A memory rushes back of standing on this very summit on another raw, windy, and damp July visit 16 years ago, the first time I set foot in Landmannalaugar. Ever since then, I’ve wanted to return with my family and walk the entire Laugavegur. After waiting years for our kids to reach an age where they could handle it physically and fully appreciate it—then outlasting a pandemic, healing from an injury, and navigating myriad other routine scheduling challenges—we are finally here.
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The Laugavegur and Fimmvörðuháls Trails
Widely considered one of the world’s most beautiful treks—praise I concur with, and I’ve walked some of the greatest trails from the Dolomites, Patagonia and New Zealand to Nepal, the Tour du Mont Blanc, and others—the roughly 34-mile/55k Laugavegur Trail traces a course across a landscape that continually boggles the mind.
Beginning amid the lava fields of Landmannalaugar, we’ll climb through hills where steam issues from scores of thermal features below surreal peaks painted in a chaotic rainbow of electric colors. We’ll cross snowfields, river valleys, and stark, flat plains of volcanic rock flanked by solitary mountains vividly green even though hardly anything grows taller than an adult’s knee. At various points along the trail, we’ll look out over the boundless white seas of vast glaciers, before descending to the trail’s southern terminus in a glaciated river valley in the Thorsmork Nature Reserve (Þórsmörk in Icelandic).
From Thorsmork, where many trekkers take a bus back to Reykjavik, we’ll hike another two days south on the 15.5-mile/25k Fimmvörðuháls Trail. It makes a long ascent up a strikingly green, steep-walled canyon to cross two craters formed by a volcanic eruption in 2010 that halted air travel in Europe for more than a week. After a night in a tiny hut situated on another volcanic moonscape between two more giant glaciers, we’ll finish with a long downhill walk past at least two dozen big, powerful waterfalls along the Skógá River, finishing at the foot of one of Iceland’s best-known curtains of water, Skógafoss.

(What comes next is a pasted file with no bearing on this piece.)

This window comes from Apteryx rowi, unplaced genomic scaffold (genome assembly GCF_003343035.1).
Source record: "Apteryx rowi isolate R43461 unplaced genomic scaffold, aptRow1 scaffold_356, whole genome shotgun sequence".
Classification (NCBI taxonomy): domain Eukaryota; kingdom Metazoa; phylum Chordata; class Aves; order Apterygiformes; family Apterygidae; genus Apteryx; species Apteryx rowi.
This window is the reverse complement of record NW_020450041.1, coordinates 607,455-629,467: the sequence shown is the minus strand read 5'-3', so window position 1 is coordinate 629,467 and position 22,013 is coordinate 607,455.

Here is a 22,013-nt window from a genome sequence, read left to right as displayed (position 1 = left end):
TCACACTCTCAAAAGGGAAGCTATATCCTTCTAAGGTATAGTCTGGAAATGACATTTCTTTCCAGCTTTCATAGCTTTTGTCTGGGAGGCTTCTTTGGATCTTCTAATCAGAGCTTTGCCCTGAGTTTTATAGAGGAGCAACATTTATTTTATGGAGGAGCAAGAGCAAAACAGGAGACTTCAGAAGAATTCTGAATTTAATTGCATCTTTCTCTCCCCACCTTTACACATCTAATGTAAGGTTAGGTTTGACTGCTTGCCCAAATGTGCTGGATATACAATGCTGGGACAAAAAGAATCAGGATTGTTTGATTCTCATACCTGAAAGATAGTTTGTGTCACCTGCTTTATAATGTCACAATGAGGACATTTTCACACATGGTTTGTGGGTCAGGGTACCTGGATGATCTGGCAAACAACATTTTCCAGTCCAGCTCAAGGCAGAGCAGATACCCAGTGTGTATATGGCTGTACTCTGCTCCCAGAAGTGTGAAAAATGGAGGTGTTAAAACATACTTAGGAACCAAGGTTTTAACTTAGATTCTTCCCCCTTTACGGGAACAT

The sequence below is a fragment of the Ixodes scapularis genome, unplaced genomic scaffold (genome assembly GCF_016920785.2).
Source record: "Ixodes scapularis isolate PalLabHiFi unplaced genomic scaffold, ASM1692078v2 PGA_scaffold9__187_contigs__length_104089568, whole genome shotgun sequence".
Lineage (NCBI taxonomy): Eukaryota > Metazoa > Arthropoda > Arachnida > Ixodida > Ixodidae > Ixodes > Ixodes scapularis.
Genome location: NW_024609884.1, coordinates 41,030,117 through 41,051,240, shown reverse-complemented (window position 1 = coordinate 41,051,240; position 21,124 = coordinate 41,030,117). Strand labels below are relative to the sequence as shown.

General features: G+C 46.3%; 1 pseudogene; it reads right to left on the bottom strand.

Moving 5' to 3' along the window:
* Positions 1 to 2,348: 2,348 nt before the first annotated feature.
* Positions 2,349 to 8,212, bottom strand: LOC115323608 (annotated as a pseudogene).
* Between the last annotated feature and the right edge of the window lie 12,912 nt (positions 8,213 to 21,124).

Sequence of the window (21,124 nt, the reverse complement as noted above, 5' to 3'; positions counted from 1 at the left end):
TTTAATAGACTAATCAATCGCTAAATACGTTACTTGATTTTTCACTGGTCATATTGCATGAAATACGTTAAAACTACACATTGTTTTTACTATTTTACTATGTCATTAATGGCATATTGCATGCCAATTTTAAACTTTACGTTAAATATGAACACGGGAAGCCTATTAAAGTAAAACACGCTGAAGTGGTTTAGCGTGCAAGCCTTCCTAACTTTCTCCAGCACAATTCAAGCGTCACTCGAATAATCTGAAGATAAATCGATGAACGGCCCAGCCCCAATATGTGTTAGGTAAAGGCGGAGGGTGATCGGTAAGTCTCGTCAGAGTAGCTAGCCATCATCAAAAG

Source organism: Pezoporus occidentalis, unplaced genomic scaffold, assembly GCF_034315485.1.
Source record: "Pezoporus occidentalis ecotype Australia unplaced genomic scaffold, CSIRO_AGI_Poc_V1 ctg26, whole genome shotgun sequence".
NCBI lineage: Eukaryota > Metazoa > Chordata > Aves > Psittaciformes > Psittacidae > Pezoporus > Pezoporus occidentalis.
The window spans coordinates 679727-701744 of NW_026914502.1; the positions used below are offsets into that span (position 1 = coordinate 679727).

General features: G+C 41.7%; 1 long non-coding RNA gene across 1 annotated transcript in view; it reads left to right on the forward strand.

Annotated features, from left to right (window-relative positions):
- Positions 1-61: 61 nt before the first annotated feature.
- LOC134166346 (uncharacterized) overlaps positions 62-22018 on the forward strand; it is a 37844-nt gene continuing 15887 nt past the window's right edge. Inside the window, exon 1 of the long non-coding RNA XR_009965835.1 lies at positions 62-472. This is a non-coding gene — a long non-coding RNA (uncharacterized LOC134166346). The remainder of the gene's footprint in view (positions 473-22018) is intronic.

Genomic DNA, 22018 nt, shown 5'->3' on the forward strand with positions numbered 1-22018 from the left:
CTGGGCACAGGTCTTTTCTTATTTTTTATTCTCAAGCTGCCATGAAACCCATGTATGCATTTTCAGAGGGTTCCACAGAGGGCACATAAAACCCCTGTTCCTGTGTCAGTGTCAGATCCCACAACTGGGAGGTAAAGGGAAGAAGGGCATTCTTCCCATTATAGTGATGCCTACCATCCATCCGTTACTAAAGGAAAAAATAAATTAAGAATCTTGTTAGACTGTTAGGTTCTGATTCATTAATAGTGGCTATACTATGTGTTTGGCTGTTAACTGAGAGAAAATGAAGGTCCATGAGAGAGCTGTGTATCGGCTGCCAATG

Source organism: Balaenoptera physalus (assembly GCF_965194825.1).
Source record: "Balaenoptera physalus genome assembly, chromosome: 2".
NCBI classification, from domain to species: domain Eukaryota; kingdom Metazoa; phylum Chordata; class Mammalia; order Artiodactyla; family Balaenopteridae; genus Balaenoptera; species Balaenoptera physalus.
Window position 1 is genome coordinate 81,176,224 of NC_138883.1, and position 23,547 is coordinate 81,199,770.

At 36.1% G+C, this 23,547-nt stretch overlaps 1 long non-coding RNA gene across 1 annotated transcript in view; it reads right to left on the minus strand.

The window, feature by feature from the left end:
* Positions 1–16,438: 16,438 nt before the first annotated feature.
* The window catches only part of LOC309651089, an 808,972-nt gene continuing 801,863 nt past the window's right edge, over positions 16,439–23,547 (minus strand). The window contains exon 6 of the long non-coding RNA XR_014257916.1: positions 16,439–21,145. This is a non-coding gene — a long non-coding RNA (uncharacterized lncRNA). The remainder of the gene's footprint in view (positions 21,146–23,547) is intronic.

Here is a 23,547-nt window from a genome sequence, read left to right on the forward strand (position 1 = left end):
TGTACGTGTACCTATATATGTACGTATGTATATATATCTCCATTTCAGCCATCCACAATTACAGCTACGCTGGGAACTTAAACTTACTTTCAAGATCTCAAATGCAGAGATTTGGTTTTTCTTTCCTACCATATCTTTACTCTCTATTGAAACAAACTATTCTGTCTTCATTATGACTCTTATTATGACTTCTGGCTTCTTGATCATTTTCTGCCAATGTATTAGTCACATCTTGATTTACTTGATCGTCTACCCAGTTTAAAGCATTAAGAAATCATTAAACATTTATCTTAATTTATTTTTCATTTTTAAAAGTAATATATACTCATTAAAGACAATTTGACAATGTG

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Missing your shadow represents the least of Iceland’s meteorological challenges—and even the word “challenging” seems an understated description of the typical weather on the Laugavegur and Fimmvörðuháls and throughout Iceland: Over nearly three weeks in July, from these trails to Reykjavik and elsewhere around the country, we’ll see temperatures ranging from around freezing to a high of 59 F/15 C. Wind and some level of rain occur much of the time on most days, usually anything from a heavy mist to on-and-off steady rain but occasionally day-long, wind-driven, biblical downpours. Even in the rare periods of sunshine lasting a few hours or more, we’ll often hike in rain jackets to fend off the chilling wind.
Still, several thousand people trek the Laugevegur Trail every summer and perhaps a smaller but nonetheless significant number also walk the Fimmvörðuháls Trail. Challenging weather be damned: These trails are that amazing.
Check out these “9 Great Hikes and Walks Along Iceland’s Ring Road.”
Landmannalaugar to Hrafntinnusker on the Laugavegur
Under a solid cloud cover on our first morning on the Laugavegur, we cross the lava fields, a sprawling plain of black, sharp-edged rocks from pebbles to the size of baseballs and boulders that resemble large machinery partly melted down and hardened in a form unrecognizable from its original. This jumbled ground of solidified lava would be all but uncrossable if not for the constructed trail winding gently through it.